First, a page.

The Department of Veterans Affairs’ (VA) pension program is intended to provide economic benefits to wartime veterans with financial need. It is available to low-income wartime veterans who are age 65 and older or who are under age 65 but are permanently and totally disabled as a result of conditions unrelated to their military service. Surviving spouses and dependent children may also be eligible for these benefits. In fiscal year 2012, VA provided about $4.9 billion in pension benefits to about 518,000 recipients (314,000 veterans and 204,000 survivors). About two-thirds of recipients were over age 65.
VA’s pension program is means tested and, therefore, to qualify for pension benefits, claimants’ countable income must not exceed annual pension limits that are set by statute. In assessing financial eligibility for benefits, VA also considers net worth or the total value of claimants’ assets, such as bank accounts, stocks, bonds, mutual funds, and any property other than the claimant’s dwelling, a reasonable lot area, a vehicle, and personal belongings. VA’s policy manual specifically states that the pension program is not intended to protect substantial assets or preserve an estate for a beneficiary’s heirs, and the department’s procedures manual requires claims processors to formally review the eligibility of claimants with assets worth over $80,000. However, the relevant statute does not define thresholds on the value of a claimant’s assets.
See 38 C.F.R. § 3.275. VA also assesses the net worth of the veteran’s spouse to determine financial eligibility.
The relevant statute states that a veteran’s pension shall be denied “when the corpus of the estate of the veteran or, if the veteran has a spouse, the corpus of the estates of the veteran and of the veteran’s spouse is such that under all the circumstances, including consideration of the annual income of the veteran, the veteran’s spouse, and the veteran’s children, it is reasonable that some part of the corpus of such estates be consumed for the veteran’s maintenance.” 38 U.S.C. § 1522(a).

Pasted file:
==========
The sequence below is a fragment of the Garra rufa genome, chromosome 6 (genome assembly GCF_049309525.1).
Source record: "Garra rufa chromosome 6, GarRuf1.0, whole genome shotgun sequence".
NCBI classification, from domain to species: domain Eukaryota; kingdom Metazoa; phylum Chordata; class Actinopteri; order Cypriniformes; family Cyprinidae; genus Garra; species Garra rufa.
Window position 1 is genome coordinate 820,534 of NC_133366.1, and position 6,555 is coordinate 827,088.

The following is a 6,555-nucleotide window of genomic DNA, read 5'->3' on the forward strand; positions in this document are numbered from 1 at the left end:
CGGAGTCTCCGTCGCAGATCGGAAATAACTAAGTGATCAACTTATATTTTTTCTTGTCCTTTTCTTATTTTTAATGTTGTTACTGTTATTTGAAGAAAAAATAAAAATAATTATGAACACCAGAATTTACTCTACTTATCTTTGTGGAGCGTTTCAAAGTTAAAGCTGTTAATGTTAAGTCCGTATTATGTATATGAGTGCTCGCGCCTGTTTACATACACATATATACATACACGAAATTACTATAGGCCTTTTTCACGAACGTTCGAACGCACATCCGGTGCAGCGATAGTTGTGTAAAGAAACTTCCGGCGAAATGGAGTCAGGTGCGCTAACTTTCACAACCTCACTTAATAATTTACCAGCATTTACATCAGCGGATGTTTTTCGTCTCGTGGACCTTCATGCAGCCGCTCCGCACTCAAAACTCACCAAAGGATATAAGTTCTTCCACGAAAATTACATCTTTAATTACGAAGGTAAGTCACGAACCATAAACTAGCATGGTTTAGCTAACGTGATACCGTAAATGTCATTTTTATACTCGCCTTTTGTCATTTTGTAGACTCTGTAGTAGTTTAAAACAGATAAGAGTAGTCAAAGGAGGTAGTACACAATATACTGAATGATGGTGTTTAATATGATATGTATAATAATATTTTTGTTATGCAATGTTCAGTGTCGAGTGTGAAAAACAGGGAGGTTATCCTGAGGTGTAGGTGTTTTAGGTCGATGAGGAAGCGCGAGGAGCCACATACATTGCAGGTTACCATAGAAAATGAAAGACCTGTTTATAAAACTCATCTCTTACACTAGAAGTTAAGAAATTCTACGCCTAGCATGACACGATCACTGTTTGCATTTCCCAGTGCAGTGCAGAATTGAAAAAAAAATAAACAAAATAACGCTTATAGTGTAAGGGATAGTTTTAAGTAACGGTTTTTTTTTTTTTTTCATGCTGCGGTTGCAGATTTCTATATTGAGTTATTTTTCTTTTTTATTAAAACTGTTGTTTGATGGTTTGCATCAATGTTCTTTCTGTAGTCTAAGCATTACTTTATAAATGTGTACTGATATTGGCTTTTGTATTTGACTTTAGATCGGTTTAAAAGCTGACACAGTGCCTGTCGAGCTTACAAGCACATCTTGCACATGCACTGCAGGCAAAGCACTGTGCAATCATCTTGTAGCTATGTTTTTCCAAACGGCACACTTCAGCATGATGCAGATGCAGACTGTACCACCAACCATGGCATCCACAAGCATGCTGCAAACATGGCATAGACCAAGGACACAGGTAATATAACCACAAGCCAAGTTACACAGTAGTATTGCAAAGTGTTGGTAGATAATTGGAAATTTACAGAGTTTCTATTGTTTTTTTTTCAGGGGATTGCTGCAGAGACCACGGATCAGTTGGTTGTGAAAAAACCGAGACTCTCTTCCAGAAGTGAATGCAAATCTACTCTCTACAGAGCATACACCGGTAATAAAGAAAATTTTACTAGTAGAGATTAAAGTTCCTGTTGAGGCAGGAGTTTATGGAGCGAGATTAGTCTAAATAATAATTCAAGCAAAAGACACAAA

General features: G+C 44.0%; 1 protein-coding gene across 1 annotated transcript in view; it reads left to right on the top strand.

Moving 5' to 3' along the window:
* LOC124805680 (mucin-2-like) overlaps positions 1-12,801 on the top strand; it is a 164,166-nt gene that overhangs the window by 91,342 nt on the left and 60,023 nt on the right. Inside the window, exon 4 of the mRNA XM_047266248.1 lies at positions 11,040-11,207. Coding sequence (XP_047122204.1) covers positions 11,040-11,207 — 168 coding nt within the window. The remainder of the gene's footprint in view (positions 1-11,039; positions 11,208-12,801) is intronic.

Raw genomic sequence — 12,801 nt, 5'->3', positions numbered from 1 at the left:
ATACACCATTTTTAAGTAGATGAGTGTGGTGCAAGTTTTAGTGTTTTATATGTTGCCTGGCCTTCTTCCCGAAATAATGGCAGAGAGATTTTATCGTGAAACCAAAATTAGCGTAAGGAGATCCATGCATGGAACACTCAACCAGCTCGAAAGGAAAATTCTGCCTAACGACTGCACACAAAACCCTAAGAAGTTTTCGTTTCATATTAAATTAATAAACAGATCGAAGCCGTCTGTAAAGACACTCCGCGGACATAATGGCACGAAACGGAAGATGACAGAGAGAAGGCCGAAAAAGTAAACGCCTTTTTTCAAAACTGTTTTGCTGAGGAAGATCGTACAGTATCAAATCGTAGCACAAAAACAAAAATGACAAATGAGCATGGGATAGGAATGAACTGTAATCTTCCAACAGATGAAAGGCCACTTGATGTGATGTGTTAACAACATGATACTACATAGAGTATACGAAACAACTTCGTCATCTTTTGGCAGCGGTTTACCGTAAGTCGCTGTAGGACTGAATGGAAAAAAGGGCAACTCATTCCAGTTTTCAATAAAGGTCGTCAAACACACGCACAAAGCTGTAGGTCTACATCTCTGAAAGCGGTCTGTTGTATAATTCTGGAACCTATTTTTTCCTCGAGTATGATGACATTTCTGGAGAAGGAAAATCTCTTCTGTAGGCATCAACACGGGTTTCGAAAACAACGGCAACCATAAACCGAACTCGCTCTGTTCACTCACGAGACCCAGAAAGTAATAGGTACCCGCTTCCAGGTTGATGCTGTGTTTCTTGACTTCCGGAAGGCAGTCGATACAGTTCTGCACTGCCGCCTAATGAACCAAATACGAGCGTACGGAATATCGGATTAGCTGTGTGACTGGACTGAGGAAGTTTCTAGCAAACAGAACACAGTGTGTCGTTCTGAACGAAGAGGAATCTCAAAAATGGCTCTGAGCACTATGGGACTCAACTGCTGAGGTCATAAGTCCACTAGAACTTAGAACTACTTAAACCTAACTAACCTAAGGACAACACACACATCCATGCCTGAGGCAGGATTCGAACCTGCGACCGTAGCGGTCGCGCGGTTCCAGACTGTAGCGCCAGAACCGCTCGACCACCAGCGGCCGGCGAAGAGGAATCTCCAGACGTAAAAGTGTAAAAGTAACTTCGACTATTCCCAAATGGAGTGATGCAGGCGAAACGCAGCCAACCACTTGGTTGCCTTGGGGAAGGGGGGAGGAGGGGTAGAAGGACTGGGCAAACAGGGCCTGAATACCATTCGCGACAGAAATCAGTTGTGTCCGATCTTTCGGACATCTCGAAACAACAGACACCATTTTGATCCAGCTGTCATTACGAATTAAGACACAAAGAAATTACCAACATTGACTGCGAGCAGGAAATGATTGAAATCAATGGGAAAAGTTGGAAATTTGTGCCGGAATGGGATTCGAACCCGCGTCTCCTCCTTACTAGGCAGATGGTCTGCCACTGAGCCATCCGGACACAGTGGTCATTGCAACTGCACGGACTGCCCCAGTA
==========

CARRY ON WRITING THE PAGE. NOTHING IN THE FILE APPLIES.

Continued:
In its May 2012 report, GAO found that despite being a means-tested program, VA’s pension program permitted claimants to transfer assets and reduce their net worth prior to applying for pension benefits. Federal regulations state that for the purpose of evaluating financial eligibility for VA pension benefits, assets gifted to someone who does not reside in the claimant’s household will reduce the claimant’s net worth if all rights of ownership and control of the assets have been relinquished. As a result, prior to applying for VA pension benefits, claimants can transfer excess assets to someone outside their household to meet the financial eligibility criteria and be approved, as long as they no longer retain ownership or control of the assets. For example, GAO identified a case involving a pension recipient who transferred more than $1 million in assets into an irrevocable trust less than 3 months prior to applying for these benefits. VA was aware of the asset transfer when this pension claim was approved and did not count the trust as part of the claimant’s net worth. However, this practice is inconsistent with the pension program’s goal of supporting those with financial need and undermines the integrity of the program.
In contrast, for Medicaid—another means-tested program—federal law explicitly restricts eligibility for coverage for long-term care for certain individuals who transfer assets for less than fair market value prior to applying. As a result, when an individual applies for Medicaid coverage for long-term care, states conduct a look-back review to determine if the applicant transferred assets for less than fair market value prior to applying. Individuals who transfer assets for less than fair market value during the 60 months prior to applying may be denied eligibility for long-term care coverage for a period of time, known as the penalty period. For example, gifting assets within 5 years of applying for Medicaid would generally be considered a transfer of assets at less than fair market value and therefore trigger a penalty period. Also, under Social Security’s Supplemental Security Income program, claimants who transfer assets for less than fair market value prior to applying may become ineligible for these benefits for up to 36 months.
According to VA, the agency supports controls that would prevent the transfer of assets for less than fair market value. Such controls are consistent with VA’s policy that states that the pension program is not intended to protect substantial assets or preserve an estate for a beneficiary’s heirs. Consequently, in response to our 2012 report, the agency stated that it had been working to develop regulations addressing the effects of asset transfers on eligibility for program benefits.